I wrote a blog at that time predicting the Orioles – not the Yankees – would win the American League East.

Turns out, I was wrong.

My reasoning was solid, I’ll remind you.  The Orioles had a cakewalk-schedule over the final 20 games, while the New Yorkers had a tough one.  Baltimore’s team is filled with youth, the Yankees are filled with early signs of arthritis.

I figured the Orioles would cruise through their schedule and win the East.

I was wrong.

The Yankees, to their credit, held serve.

Nothing else to see here…if the Orioles go to Texas on Friday and win the Wild Card game, we’ll see New York for five more games — well, wait, make that FOUR more games.  That’s how long it will take the Orioles to dismiss Joe Girardi and Company in the ALDS.

 

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Let’s watch the Yankees crumble today in the aftermath of the blown call on Teixeira

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Let’s watch the Yankees crumble today in the aftermath of the blown call on Teixeira

Posted on 09 September 2012 by Drew Forrester

Just as I wrote last Thursday, the Yankees are going to leave town today no longer in first place and with their tail firmly tucked between their legs.

Remember what I wrote?  ”You’ll be fortunate to win two of the four games, more likely to win only one and, of course, there’s always a chance you’ll go 0-for-4 in Charm City.”

And that looks like how it’s going to play out.  With Wild Pitch Freddy Garcia on the mound today, the only way the Yankees depart Camden Yards with a Sunday win is if they score 7 or 8 runs.

(Yes, I’m fully aware that Mark Teixeira was safe on Saturday night, for those of you who are about to hit the down arrow and comment in the space provided below.  So what?  That would have only tied the game.  Who knows what would have happened after that?  That’s like blaming Billy Cundiff for the loss in New England last January, like a lot of idiots have done since then.  His miss only cost the team a shot at winning in overtime, it didn’t actually “cost the Ravens the game”.  But why let reality play a factor in the discussion?  So, yes, Teixeira was safe last night.  Deal with it.)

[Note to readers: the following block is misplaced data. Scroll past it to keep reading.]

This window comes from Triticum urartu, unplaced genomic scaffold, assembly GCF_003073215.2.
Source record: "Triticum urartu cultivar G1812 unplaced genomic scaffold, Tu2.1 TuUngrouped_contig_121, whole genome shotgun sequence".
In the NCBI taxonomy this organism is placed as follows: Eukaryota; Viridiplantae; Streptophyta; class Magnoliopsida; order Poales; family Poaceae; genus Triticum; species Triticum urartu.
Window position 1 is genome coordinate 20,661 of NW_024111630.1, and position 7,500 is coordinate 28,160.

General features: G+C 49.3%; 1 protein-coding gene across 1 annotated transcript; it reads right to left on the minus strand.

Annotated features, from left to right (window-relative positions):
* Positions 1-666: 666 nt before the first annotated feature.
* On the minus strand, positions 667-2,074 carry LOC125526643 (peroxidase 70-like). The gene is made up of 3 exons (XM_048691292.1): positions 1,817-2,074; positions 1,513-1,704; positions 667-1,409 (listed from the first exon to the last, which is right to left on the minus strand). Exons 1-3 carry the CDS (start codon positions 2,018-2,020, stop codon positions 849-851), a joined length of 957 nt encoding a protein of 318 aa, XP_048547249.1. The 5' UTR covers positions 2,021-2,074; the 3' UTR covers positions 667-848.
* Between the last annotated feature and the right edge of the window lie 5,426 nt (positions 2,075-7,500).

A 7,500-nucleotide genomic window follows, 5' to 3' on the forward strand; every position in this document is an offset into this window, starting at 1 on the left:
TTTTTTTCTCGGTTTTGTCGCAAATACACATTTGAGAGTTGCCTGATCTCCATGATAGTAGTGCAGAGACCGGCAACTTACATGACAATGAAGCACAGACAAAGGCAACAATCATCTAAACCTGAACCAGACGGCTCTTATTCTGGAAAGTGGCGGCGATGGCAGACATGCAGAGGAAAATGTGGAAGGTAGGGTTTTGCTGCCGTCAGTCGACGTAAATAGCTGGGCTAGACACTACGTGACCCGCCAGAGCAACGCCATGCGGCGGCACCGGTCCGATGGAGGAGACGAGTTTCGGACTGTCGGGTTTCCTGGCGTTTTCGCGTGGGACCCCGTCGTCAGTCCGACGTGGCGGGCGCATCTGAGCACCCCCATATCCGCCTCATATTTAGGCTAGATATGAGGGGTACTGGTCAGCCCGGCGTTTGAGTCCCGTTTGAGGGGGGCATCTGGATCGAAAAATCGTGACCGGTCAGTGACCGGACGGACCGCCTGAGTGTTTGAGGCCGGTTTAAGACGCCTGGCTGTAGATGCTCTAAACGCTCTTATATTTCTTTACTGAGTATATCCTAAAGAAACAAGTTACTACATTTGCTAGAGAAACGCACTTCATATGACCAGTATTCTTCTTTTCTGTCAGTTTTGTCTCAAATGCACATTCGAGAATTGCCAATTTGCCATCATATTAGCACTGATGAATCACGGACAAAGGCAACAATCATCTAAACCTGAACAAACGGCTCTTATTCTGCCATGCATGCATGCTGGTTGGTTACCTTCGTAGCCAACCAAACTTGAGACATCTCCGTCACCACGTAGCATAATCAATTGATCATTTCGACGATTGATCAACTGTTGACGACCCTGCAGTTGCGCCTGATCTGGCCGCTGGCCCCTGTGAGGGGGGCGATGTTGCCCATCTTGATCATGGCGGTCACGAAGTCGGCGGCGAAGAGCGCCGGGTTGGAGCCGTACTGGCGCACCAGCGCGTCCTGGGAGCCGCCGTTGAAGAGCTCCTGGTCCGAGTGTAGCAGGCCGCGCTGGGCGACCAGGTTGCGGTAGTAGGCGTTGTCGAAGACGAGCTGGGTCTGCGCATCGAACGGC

Speaking of Teixeira and last night’s umpire gaffe, it will be interesting to see how New York responds today.  Do they have the heart to come out for today’s game and “turn it on” after having one half-stolen from them last night?  Or will they just curl up in the fetal position?

I’ve watched all three games of this series and I’ll tell you what stands out to me.

The Yankees are old.  And fairly one dimensional.  Their pitching staff stinks like one of my 2-year old daughter’s diapers.  They’re just not that good.

All you have to do is look at the top of the 9th of Saturday’s Orioles win for proof.  Bases loaded and no one out, down 5-3.  The “old Yankees” (as in, the teams of three or four years ago) would have piled on there, with a double into the gap, a floating single into shallow right field and another double to finish off a five run uprising and an 8-5 win.

Last night, Nick Swisher couldn’t get the job done.  And neither could Teixeira.

Sure, A-Rod turned on a pitch from Wei-Yin Chen on Friday that most Division 1 college hitters could have belted out of the park (speaking of out-of-gas…that’s Chen), but #13′s bat speed is about 60% of what it was five years ago.  I hope he gets some firewood together to keep himself warm in this, the November of his career.  Swisher looks lost.  Teixeira is hurt, obviously, so it’s probably unfair to judge him, but he looks like a guy in dire need of a few months off.  Their oldest player is their best player.  I’m not sure if that says more about the Yankees or more about Derek Jeter.